Tuesday, December 10, 2013

The garden contributes to my Charlie Brown Christmas Village

I’ve just come in from a sunny afternoon outside where I snipped bits and pieces from a dying Hemlock tree to use in my Charlie Brown Christmas Village. Yes, sometimes using the bounty from the garden doesn’t mean cooking and eating; it means decorating. 

When we moved into this house, there was a Blue Spruce next to the Hemlock that was clearly the older sibling. For a year or two, I cut full branches from the Blue Spruce to use in holiday Christmas decorations. Then an ice storm killed the pretty tree and when Jim cut it down, we used the fertile soil it left us as a new spot to grow vegetables.

Our dear Hemlock kept hanging around but caught a disease a couple of years ago. I must admit that I was so busy elsewhere in the garden that I didn’t research what to do to save the tree. I should have at least done my part. Instead, the death crept upward so that now the fullest, pretties branches are at the top one-third of the tree that climbs above the house gutter. Jim said he was going to cut it down and I imagined another fertile space for gardening, but the tree still stands.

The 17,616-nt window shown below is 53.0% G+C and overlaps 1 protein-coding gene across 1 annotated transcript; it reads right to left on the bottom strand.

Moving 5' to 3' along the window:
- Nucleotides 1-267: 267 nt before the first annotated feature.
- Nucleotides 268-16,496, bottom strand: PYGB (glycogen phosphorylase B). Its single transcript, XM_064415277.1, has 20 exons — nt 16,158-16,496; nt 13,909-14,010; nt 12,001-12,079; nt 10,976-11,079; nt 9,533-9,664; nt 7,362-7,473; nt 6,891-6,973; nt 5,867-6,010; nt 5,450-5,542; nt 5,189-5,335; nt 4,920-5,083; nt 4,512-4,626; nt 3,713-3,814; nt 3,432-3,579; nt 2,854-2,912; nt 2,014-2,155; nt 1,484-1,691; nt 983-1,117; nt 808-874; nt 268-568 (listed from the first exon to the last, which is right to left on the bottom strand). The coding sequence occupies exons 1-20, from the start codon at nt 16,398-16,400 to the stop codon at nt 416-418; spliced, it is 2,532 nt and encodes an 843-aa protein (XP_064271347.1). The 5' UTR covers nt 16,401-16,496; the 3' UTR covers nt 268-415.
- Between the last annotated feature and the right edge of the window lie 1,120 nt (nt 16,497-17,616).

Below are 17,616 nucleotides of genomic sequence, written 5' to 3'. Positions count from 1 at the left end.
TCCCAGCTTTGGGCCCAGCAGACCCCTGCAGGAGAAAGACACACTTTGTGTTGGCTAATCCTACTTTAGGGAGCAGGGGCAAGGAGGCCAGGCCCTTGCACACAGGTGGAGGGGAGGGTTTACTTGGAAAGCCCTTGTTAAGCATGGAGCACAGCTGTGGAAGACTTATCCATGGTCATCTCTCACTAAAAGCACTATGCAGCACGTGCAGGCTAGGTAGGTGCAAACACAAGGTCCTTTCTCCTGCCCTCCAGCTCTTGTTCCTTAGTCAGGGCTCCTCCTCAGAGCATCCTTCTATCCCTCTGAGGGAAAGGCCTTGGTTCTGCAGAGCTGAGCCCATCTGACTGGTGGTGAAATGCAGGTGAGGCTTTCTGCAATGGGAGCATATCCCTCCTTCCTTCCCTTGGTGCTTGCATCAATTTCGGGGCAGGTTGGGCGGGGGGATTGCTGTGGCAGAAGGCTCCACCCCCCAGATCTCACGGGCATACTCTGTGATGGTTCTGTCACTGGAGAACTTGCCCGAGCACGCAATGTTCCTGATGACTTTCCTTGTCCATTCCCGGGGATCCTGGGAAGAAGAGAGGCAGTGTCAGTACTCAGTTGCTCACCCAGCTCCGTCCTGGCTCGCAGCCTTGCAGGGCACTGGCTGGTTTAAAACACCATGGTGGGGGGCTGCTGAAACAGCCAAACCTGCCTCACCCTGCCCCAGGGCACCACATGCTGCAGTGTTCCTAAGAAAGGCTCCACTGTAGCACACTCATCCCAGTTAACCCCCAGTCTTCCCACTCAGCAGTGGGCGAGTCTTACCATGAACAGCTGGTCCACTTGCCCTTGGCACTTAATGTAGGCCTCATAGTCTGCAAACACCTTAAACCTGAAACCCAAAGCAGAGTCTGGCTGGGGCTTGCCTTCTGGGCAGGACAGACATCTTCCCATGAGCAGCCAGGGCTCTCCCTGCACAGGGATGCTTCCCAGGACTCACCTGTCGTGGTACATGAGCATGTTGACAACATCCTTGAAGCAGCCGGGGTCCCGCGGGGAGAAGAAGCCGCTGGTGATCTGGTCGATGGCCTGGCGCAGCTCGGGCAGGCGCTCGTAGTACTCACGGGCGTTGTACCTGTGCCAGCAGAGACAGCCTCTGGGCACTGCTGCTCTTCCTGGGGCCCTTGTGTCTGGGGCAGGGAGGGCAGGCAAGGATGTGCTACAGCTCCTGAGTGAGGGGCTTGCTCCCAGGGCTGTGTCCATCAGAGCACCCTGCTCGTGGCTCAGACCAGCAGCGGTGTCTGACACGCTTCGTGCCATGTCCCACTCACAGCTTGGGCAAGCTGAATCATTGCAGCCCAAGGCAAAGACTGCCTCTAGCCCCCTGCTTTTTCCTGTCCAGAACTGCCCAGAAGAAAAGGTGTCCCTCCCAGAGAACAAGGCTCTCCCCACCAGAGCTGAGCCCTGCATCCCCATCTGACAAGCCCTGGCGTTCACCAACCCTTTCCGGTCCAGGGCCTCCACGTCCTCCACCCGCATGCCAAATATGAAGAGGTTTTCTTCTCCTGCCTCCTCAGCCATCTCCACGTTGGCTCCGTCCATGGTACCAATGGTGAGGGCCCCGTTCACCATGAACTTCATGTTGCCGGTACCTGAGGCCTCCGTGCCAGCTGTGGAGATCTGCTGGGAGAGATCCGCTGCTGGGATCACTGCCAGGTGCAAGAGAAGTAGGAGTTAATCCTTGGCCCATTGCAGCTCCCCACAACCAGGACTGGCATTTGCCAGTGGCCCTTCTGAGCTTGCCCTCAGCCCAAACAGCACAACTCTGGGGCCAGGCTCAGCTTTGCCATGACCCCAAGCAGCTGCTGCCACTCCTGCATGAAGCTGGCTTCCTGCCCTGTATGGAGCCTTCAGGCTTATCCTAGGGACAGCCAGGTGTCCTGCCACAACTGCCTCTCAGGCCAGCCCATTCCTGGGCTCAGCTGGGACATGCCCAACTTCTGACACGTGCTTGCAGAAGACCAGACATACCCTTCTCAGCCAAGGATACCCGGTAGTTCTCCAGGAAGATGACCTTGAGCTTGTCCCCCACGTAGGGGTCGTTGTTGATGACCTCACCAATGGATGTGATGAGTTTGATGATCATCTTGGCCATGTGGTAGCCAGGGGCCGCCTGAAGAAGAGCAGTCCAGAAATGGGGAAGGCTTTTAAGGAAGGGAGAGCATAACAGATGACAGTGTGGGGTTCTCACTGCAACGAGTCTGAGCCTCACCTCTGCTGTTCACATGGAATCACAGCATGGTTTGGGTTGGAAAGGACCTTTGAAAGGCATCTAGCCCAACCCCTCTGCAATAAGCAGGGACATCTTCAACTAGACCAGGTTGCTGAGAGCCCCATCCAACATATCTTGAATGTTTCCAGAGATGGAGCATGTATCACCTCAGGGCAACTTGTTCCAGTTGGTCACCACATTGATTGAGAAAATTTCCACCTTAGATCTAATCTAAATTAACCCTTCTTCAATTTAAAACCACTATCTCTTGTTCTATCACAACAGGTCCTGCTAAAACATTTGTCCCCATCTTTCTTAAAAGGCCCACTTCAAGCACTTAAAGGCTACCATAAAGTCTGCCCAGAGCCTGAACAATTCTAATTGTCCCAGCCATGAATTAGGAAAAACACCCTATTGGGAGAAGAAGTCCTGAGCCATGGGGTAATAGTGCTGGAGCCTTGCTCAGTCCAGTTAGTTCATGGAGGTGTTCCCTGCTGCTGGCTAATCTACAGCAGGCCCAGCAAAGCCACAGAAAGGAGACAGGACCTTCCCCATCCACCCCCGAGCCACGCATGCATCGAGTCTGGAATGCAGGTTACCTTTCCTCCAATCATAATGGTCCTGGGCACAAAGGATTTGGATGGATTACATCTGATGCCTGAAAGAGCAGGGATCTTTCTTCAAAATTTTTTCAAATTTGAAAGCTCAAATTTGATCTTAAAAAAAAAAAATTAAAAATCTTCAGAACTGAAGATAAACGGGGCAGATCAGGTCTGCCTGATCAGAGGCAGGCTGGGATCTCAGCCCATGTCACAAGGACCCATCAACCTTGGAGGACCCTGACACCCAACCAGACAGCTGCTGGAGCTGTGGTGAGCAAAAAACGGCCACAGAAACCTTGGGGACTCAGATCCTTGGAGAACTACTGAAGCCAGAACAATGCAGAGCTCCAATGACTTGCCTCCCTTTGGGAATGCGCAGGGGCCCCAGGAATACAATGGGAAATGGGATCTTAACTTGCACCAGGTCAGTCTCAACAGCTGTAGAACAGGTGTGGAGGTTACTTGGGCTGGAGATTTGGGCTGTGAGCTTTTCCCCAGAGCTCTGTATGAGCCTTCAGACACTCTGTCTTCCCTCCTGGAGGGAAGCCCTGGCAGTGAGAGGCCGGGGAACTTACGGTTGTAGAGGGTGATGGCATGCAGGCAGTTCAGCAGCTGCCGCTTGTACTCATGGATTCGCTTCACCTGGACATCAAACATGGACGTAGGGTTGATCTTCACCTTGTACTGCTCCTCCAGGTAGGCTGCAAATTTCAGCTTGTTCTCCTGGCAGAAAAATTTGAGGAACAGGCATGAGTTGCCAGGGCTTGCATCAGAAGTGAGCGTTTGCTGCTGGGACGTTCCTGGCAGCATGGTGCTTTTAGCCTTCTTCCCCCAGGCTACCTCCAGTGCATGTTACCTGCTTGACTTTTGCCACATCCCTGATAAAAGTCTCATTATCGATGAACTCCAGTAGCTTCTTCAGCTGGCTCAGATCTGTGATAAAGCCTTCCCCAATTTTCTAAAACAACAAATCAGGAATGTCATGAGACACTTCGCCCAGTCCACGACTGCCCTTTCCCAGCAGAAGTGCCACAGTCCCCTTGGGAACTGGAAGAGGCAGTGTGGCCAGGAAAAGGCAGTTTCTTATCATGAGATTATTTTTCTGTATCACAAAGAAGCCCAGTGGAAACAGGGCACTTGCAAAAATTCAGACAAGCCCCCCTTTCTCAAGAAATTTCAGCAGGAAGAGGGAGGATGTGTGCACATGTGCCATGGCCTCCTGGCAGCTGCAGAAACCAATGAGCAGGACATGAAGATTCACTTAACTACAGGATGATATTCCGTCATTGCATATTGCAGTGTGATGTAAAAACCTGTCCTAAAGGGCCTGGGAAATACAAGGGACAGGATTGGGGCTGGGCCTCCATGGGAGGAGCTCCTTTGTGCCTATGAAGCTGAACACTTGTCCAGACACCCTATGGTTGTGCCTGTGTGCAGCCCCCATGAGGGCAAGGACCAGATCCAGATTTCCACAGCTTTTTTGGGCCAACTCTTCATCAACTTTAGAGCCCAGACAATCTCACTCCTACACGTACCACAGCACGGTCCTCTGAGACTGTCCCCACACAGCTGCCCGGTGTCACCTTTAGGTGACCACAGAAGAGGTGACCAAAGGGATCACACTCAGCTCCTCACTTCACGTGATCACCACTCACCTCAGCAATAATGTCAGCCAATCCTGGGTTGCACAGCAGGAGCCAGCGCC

The straw bales that I gardened in this year also remain. I decided to leave them in the raised bed next to the street because I’ll plant in them again next year. So, to help them join the magic of the season, I bought tall, plastic candy canes to put in some of them. No, plastic usually isn’t my style, but when I thought of the color they could add to the brown of the bales, I decided to do it anyway. They looked good, but they need company.

And there the Hemlock stood, tall and proud of the branches that still offered seasonal greens. So when the sun, after a 10-day hibernation, came out this afternoon, I got a ladder out of the garage, found a good place to set it up next to the dead branches, and climbed until I could reach the green branches. I snipped, I cut. Greenery dropped onto my head and onto the ground below me. I took the first load over to the straw bales and stared planting them into the soil at the foot of the bales and into some of the bales themselves. Thus, the Charlie Brown Christmas Village grew.

At this point, you’re probably expecting a picture. You’ll have to wait a week for that because I’m still trying to decide what needs to go into the village next.

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